Schools. Stal II s t> M Attendi mce fi Juartt m- Lai irof 1 3t Tei .896. or ll II i i o K o 01 p. § Annual Bates of Fees. Salaries at R; End of ites paid at year. % be I 2 X I US Sit i! $3 For Ordinary Day-school Course. For Board, exclusive of Day-school Tuition. liegular Staff. Visiting Teachers. Auckland College and Grammar School 15 21 155 198 16208 Iff 173 (6.13 (£7- 9 (6.16 (17-12 (6.28 1(7.34 I 361 I » t 26 £ s. d. j 10 10 0 (880 £ s. d. I - £ s. d. 3,531 0 0 £ s. d. 140 0 0 Whangarei High School 1 3 10 9 8 8 0 176 14 0 Thames High School 14 14 (880 "(770 I I "500 0 0 New Plymouth High ) School } Wanganui Endowed ) School Wanganui (Girls') High ) School J 4 11 18 56 39 101 1 176 174 135 6 6 0 ( 12 12 0 (990 ] 10 10 0 (880 f 13 i 0 1 10 12 0 ( 13 i 0 \ 10 12 0 j 9 9 0 (880 I 45 0 0 I- 40 0 0 I 42 0 0 ) - I 40 0 0 "790 0 0 >> l, 600 o a 8 19 42 8 77 73 30 =700 0 0 (225 0 0 land fees. Wellington College I'J 69: 140 17 245 231 59 "2,025 0 0 Wellington Girls' High ) School J Napier Boys' High School 8 20 94 5 127 116 1,175 0 0 7 14 30 51 50 16 11 800 0 0 Napier Girls' High School 14 32 16 2 64 59 10 9 9 0 40 0 0 '•740 0 0 156 0 0 Nelson College 6 20 59 6| 91 89 25 12 12 0 40 0 0 =1,250 0 0 Nelson Girls' College .. 21 50 9 85 71 23 12 12 0 40 0 0 = 625 0 0 Christ's College Gram- ] mar School Christchurch Boys'High ) School Christchurch Girls' High I School Rangiora High School .. Akaroa High School Ashburton High School.. 11 7 21 17 s 4 ] 61 119 48 16 5 25 j 48 110 58 3 9 16 9 13 5 1 142 259 119 (6.17 (0- 5 (6.10 \g- * 16.28 l<7.15 6.43 \gA6 136 251 112 I 22 } .. I „ I 87 33 1 lit 3 C 11 0 6 I 7 17 6 (990 (660 ( 12 12 0 (990 19 9 0 (660 j 9 9 0 (880 (990 (770 J 10 0 0 18 0 0 J "10 10 0 (880 ('800 (600 10 0 0 { or less j 10 0 0 14 0 0 ) 52 10 0 j 42 0 0 I - I 40 0 0 I •■ ) I 43 10 0 I 40 0 0 |«2,425 0 0 3,425 0 0 1,180 0 0 d 213 6 8 200 0 0 550 0 0 244 17 6 285 0 0 262 16 0 Timaru High School Waitaki High Schools — Boys' 44 40 1,526 0 0 50 0 0 4 31 35 34 5 d 740 0 0 12 0 0 Girls' 10 23 3 42 40 410 0 0 Otago Boys' High School '3 1 62 135 6 204 191 12 »2,297 14 0 297 i 0 Otago Girls' High School U 42 77 20 144 132 11 el,362 10 0 262 16 0 Southland High School.. 5 31 55 (6.57 l<7.35 J- 89 3 10 0 0 (35 0 0 1 30 0 0 J* 1,165 0 0 25 4 0 Totals 132 168 920 49 ,1397 129 61023 gr 991 2,473 363 29,407 i 8 1960 17 6 a Residence for Head, a Headmaster {or mistress) 1 teach in both schools. I Hi i £4 10s. for public-school pui »Ei las Badi >ils £ Mil hot nist mast< ise a] ;ress ; yeStt iv re( id bi ind a mdai :eives jnothe :dIV. no sa fs. ir resi ,lary; si o'Hes ide at si 3ven mi xlmastc ;hool. isters sr am li J i reside at th< 1 five others ■A 10s. or £3 f< I school, have houses >r public-schi c Principal resid i. f Two visil ool pupils abovo leg at school, tins masters Standard V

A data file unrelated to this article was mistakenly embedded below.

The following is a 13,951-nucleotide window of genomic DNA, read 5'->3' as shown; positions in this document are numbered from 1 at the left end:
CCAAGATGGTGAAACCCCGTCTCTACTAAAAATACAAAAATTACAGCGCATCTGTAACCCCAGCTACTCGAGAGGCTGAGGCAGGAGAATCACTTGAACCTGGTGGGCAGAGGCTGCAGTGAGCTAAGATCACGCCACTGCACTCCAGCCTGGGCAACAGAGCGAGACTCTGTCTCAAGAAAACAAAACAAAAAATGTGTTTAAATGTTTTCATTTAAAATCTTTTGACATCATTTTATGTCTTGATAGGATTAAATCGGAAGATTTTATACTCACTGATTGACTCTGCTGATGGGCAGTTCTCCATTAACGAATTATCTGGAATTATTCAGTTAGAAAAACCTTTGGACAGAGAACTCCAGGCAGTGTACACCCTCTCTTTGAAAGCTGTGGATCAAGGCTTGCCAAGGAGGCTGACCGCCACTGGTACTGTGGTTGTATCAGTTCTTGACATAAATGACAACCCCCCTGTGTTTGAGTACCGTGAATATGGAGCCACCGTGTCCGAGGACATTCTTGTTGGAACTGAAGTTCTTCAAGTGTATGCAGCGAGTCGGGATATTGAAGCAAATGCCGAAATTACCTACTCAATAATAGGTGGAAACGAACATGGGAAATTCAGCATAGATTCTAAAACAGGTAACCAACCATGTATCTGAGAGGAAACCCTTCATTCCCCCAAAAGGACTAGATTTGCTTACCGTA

5

E.—9

Staff. —The following additions to the staff have been made during the year : Mr. P. Marshall, M.A., B.Sc, F.G.S., formerly senior scholar of the University of New Zealand, Science master; Mr. James Hight, M.A., formerly senior scholar of the University of New Zealand, French and German master; Miss W. Picken, M.A., formerly junior scholar of the University of New Zealand, assistant mistress ; Mr. H. J. D. Mahon, 8.A., of the University of New Zealand, English and commercial master ; Mr. Thomas Dunn, 8.A., formerly junior and senior Education Board scholar, and New Zealand University junior scholar, junior master. Two valued members of the staff died during the year—viz., Mr. E. E. Watkins, who for twelve years held the office of French and German master, and Mr. Owen Ilbert, M.A., for three years and a half chief classical and English master. Boll. —The number of pupils on the roll for the last term of 1896 was 381—viz., 208 boys and 173 girls. Endowments. —The endowments which were set apart for the Auckland Girls' High School remain unutilised; and, at the same time, the wants of this school, caused by the opening of the girls' department, are urgent. When the Girls' High School was closed by the Board of Education and taken over by the Board of Governors of the Auckland College and Grammar School, a portion of this building and of the playground, which had been designed exclusively for boys, was appropriated to the school for girls; and this arrangement, which was intended to be temporary, has now been in operation for more than eight years. The present accommodation in both departments is barely adequate. G. Maueice O'Eokke, Chairman.